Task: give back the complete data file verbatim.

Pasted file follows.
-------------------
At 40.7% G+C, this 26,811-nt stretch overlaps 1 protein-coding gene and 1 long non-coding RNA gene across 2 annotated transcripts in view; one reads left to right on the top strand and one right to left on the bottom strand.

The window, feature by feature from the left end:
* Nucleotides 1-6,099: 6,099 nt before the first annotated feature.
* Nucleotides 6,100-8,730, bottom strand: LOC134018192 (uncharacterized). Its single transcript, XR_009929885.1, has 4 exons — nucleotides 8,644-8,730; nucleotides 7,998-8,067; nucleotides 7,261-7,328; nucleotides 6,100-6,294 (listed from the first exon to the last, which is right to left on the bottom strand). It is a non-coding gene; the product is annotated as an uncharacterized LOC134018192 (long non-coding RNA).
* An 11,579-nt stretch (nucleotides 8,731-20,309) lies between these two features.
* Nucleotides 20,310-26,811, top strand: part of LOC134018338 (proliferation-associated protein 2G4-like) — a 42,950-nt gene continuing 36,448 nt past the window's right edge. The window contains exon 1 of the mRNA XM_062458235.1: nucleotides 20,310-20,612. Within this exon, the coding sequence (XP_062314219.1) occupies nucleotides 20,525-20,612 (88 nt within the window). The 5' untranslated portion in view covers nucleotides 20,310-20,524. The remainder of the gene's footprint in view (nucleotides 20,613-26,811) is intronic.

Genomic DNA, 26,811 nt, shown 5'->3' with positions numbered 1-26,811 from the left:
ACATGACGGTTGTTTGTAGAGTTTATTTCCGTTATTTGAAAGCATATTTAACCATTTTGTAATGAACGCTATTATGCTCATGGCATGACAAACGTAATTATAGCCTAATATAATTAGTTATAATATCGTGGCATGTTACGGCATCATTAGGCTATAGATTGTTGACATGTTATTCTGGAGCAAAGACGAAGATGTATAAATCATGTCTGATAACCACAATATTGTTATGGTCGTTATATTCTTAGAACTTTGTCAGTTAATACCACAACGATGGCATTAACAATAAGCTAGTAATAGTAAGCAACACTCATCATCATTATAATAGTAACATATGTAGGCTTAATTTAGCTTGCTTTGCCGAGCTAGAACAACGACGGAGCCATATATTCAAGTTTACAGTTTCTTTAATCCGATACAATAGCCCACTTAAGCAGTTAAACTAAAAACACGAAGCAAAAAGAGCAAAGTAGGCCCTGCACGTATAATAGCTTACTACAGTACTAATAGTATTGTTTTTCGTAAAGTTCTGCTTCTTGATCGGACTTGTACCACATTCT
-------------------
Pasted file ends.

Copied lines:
At 40.7% G+C, this 26,811-nt stretch overlaps 1 protein-coding gene and 1 long non-coding RNA gene across 2 annotated transcripts in view; one reads left to right on the top strand and one right to left on the bottom strand.

The window, feature by feature from the left end:
* Nucleotides 1-6,099: 6,099 nt before the first annotated feature.
* Nucleotides 6,100-8,730, bottom strand: LOC134018192 (uncharacterized). Its single transcript, XR_009929885.1, has 4 exons — nucleotides 8,644-8,730; nucleotides 7,998-8,067; nucleotides 7,261-7,328; nucleotides 6,100-6,294 (listed from the first exon to the last, which is right to left on the bottom strand). It is a non-coding gene; the product is annotated as an uncharacterized LOC134018192 (long non-coding RNA).
* An 11,579-nt stretch (nucleotides 8,731-20,309) lies between these two features.
* Nucleotides 20,310-26,811, top strand: part of LOC134018338 (proliferation-associated protein 2G4-like) — a 42,950-nt gene continuing 36,448 nt past the window's right edge. The window contains exon 1 of the mRNA XM_062458235.1: nucleotides 20,310-20,612. Within this exon, the coding sequence (XP_062314219.1) occupies nucleotides 20,525-20,612 (88 nt within the window). The 5' untranslated portion in view covers nucleotides 20,310-20,524. The remainder of the gene's footprint in view (nucleotides 20,613-26,811) is intronic.

Genomic DNA, 26,811 nt, shown 5'->3' with positions numbered 1-26,811 from the left:
ACATGACGGTTGTTTGTAGAGTTTATTTCCGTTATTTGAAAGCATATTTAACCATTTTGTAATGAACGCTATTATGCTCATGGCATGACAAACGTAATTATAGCCTAATATAATTAGTTATAATATCGTGGCATGTTACGGCATCATTAGGCTATAGATTGTTGACATGTTATTCTGGAGCAAAGACGAAGATGTATAAATCATGTCTGATAACCACAATATTGTTATGGTCGTTATATTCTTAGAACTTTGTCAGTTAATACCACAACGATGGCATTAACAATAAGCTAGTAATAGTAAGCAACACTCATCATCATTATAATAGTAACATATGTAGGCTTAATTTAGCTTGCTTTGCCGAGCTAGAACAACGACGGAGCCATATATTCAAGTTTACAGTTTCTTTAATCCGATACAATAGCCCACTTAAGCAGTTAAACTAAAAACACGAAGCAAAAAGAGCAAAGTAGGCCCTGCACGTATAATAGCTTACTACAGTACTAATAGTATTGTTTTTCGTAAAGTTCTGCTTCTTGATCGGACTTGTACCACATTCT